The Migrant Crisis Is Also a Climate Crisis

There are times when the juxtaposition of two mostly unrelated events tells a story. Such is the case with Trump’s approach to Central American migrants on our southern border. On the one hand, the administration announced this change on Wednesday.

There are currently more than 13,000 migrant children housed in over 100 shelters across America, where, as they await a caseworker to pair them with a sponsor, kids attend English classes, receive legal aid, and go outside at least once a day to play on an athletic field.

But on Wednesday, the Trump administration announced that those luxuries would soon be cut: In a statement, the Health and Human Services Department declared that shelters housing migrant youths will “begin scaling back or discontinuing awards for U.A.C. (unaccompanied minor) activities that are not directly necessary for the protection of life and safety, including education services, legal services, and recreation.”

Simultaneously, someone has decided that a portion of the wall this president loves so much isn’t pretty enough.

Members of the military deployed near the U.S.-Mexico border have been assigned to spend a month painting a mile-long stretch of barriers to improve their “aesthetic appearance.”

Lawmakers were notified of the action on Wednesday in an email message from the Department of Homeland Security (DHS…According to the email, the text of which was provided to CBS News by a congressional aide, an unspecified number of service members were set to paint barriers in the California border town of Calexico. The task, according to the email, would last approximately 30 days.

So children will be deprived of education and recreation while the military is deployed to improve the “aesthetic appearance” of a wall. Does that not tell you all you need to know about this president’s approach to migrants?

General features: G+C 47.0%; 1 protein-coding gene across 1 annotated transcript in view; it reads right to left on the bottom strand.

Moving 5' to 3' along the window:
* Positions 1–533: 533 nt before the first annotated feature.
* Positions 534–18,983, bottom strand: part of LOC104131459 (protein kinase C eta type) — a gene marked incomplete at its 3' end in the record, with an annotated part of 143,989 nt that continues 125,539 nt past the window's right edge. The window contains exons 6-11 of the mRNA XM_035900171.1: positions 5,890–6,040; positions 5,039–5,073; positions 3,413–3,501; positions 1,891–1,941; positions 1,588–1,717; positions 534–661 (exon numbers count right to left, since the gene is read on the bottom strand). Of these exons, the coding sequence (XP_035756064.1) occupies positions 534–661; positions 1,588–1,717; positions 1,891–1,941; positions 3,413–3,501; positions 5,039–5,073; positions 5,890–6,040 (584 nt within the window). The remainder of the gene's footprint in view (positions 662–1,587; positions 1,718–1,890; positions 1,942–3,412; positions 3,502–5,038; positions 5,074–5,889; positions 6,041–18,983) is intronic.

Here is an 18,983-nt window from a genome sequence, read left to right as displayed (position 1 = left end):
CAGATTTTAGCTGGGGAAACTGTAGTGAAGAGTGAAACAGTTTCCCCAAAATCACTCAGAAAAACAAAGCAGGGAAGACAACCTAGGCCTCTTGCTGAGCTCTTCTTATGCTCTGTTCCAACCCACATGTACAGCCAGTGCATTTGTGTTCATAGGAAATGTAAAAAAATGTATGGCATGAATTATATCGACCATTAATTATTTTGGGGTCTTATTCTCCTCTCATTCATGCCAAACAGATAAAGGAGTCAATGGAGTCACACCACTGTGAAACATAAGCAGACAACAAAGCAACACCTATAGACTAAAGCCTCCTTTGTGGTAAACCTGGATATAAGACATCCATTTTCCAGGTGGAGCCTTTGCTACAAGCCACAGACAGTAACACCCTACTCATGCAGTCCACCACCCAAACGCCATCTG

But there is another juxtaposition that is even more important to understand. Since the beginning of this year, a record number of migrants have been apprehended at our southern border. As has been the case for several years, they are primarily coming from the Northern Triangle countries of Guatemala, Honduras, and El Salvador. While more recent numbers are not available, Lawfare’s Stephanie Leutert and Sarah Spalding have reported that over half of these migrants come from Guatemala.

Nicholas Kristof is currently reporting from that country and tells a story very similar to what we recently heard from Jonathan Blitzer. When it comes to the highlands of Guatemala, the surge of migrants from that region isn’t necessarily about fleeing violence, but fleeing the effects of climate change. The stories Kristof tells are truly heartbreaking.

“The weather has changed, clearly,” said Flori Micaela Jorge Santizo, a 19-year-old woman whose husband has abandoned the fields to find work in Mexico. She noted that drought and unprecedented winds have destroyed successive corn crops, leaving the family destitute, adding, “And because I had no money, my children died.”

Both her children, Isamara and Vidalia, died as infants in the last couple of years, Vidalia just six months ago…

Across some scorched corn and tomato fields, Julio Mateo Mateo, 42, explained why two of his sons had left for the United States: “They said, ‘There’s no rain. There’s nothing for us here.’” One son, Edvin, is now in Seattle, working 12 hours a day, seven days a week, and sending money home. The other son, Domingo, was caught in March and is expected to be deported.

A third son, now 14, will be the next to try his luck. Remaining as crops fail and children suffer is not an option.

“There’s no rain, and no way to grow crops,” Mateo Mateo said. “One can’t live here.”

As Blitzer documented, Kristof notes that aid programs can help farmers adjust to climate change, but Trump cut off funding for those efforts, even as he denies the reality of climate change and rails about an “invasion” of migrants.

It is hard to imagine how a president could fail any more miserably in crafting a response to the juxtaposition of a climate crisis fueling a migrant crisis. But it’s even worse than failure. He’s actually doing things to make the situation worse. There are times when the word “deplorable” just isn’t strong enough to describe the ignorant bully who currently occupies the White House.

Say a prayer for the people of Guatemala as we do everything possible to get this man out of office.

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Nancy LeTourneau

Nancy LeTourneau is a contributing writer for the Washington Monthly. Follow her on Twitter @Smartypants60.